RED STATES and blue states are engaged in a battle for the heart and soul of 401(k) plans. The outcome of that struggle will likely determine whether 401(k)s continue to be savings plans or develop retirement plans.

Before you jump to any conclusion, though, you should know that my reference is not political—or, at least, I am not using the popular references of red states for Republicans and blue state for Democrats. Instead, I am referring to two distinct states of mind.

In their simples form, the different states of mind can be described as follows. The red state believes that every person should stand on his own. It is based on rugged individualism. Every employee should know how to plan for retirement, should save for retirement, should invest properly, and should be able to live in retirement on those savings and earnings. The purest version of this state embraces Roth IRAs, Roth 401(k)s, individual brokerage accounts, company stock as an investment, lifetime savings accounts (LSAs), retirement savings accounts (RSAs), and employer retirement savings accounts (ERSAs).

On the other hand, the purists in the blue state of mind hold that we are members of a community and that we can share and allocate responsibilities among employers, employees, and government. They believe that employees need help in understanding the need to save for retirement, in determining the amount to save, and in managing the investment of the savings. The blue state embraces defined benefit plans, automatic enrollment, age-based lifecycle funds, managed accounts, and tax-deductible deferrals.

Who will win? Who should win? What does it mean to employers? I acknowledge that the answer may vary, depending on the philosophical state in which the reader resides. So that you know, my bias is that the objective of tax-qualified and ERISA-governed plans is to provide retirement benefits—and, hopefully, adequate retirement benefits when coupled with Social Security—to working Americans. It doesn’t make any sense to me to have a tax-subsidized system that makes the upper economic class more “upper” and the lower economic class more “lower.” If our retirement system cannot raise the well-being of substantially all workers, then there is a serious question about whether it should be tax subsidized. In exchange for the tax money you lose, what do you expect from employers and employees? For example, do you expect well-run plans that produce broad-based benefits? Or do you believe that, so long as the opportunity is given to the employees, we should not be concerned with whether it is broadly used?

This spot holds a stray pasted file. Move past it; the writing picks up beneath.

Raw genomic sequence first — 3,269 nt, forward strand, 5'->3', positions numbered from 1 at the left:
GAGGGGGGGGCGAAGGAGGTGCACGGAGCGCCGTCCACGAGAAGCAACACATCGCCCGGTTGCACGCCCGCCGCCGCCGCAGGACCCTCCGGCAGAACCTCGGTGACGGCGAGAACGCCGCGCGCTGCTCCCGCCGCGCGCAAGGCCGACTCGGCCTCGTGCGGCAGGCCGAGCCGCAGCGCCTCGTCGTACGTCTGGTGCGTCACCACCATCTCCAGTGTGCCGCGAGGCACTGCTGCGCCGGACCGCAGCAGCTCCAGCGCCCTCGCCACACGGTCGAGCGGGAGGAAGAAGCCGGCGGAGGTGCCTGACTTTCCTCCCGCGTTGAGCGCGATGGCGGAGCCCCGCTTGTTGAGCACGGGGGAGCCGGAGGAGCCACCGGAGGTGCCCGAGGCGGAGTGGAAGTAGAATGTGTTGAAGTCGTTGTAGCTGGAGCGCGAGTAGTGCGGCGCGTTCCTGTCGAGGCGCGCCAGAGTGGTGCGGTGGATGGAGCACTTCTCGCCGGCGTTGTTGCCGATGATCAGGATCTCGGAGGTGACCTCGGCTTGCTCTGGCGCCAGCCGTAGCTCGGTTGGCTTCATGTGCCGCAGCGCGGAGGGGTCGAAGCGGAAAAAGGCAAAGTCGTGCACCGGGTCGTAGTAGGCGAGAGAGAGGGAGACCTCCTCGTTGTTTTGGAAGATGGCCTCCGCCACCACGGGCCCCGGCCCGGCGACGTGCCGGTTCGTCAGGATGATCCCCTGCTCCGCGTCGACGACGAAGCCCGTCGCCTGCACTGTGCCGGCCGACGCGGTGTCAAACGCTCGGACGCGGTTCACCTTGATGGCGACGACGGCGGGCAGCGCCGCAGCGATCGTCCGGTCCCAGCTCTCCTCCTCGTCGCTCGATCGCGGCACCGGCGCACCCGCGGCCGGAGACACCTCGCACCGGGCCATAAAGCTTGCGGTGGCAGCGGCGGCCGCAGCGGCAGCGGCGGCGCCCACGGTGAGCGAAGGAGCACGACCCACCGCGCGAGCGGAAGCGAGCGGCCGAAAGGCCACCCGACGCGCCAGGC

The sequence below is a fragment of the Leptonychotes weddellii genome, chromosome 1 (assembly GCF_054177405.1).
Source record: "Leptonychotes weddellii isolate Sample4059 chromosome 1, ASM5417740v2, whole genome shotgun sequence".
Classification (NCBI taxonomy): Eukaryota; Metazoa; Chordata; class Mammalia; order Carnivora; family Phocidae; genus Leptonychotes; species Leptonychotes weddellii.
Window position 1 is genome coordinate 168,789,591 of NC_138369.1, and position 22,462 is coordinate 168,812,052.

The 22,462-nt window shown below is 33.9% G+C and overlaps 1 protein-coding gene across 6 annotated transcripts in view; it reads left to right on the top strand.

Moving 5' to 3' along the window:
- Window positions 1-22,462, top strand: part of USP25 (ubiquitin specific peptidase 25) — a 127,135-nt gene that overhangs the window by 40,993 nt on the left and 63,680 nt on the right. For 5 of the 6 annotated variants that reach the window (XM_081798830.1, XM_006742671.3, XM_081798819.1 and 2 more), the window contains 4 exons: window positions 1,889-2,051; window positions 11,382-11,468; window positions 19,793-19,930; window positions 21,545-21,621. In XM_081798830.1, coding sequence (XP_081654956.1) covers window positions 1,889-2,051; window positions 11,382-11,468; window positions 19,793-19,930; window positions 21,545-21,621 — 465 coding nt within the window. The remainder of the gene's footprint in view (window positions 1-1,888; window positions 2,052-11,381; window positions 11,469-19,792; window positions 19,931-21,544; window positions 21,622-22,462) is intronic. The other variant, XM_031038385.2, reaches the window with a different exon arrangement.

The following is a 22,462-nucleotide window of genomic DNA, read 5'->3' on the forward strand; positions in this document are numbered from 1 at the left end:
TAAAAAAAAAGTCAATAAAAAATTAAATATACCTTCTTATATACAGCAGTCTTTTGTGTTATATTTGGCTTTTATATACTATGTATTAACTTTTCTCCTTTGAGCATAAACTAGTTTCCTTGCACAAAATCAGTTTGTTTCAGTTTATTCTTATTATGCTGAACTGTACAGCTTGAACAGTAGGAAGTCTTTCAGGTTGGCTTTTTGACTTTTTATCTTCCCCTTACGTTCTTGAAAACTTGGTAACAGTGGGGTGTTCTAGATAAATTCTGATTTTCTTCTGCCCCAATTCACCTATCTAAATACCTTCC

What does it mean to employers?
The answer depends on the outcome of the battle. If the red state of mind prevails, then the answer means that there will be very little in the way for changes for employer-sponsored 401(k) plans. There may be minor enhancements, such as increased deferral limits and simplification of the resting rules, and there may be expansion of Roth-type features but, by and large, plans will be operated in much the same fashion as they are today. If adequate and broad-based benefits are ever provided by 401(k) plans under this scenario, it will be because of a fundamental shift in employees perspective. That is, the change will occur when almost all employees come to understand the importance of saving for retirement, calculate the amount of savings needed to retire adequately, and become knowledgeable about long-term investing. If that is the road to the future, then we should begin to see high school and college classes in financial planning and investing, as well as adult education classes on those subjects.

On the other hand, if the blue state of mind prevails, then the burden will be on employers to change their perspective. In that case, employers will become increasingly responsible for the success of their 401(k) plans in delivering broad-based and adequate retirement benefits. Employers will see ways to improve benefits through increasing participation, assisting employees to increase their deferral rate, and improving participants investing practices. In turn, the government will support those goals by providing guidance and legislation that supports employers efforts to improve in those areas. In addition, we may see increases in the amounts of company matches and profit sharing contributions.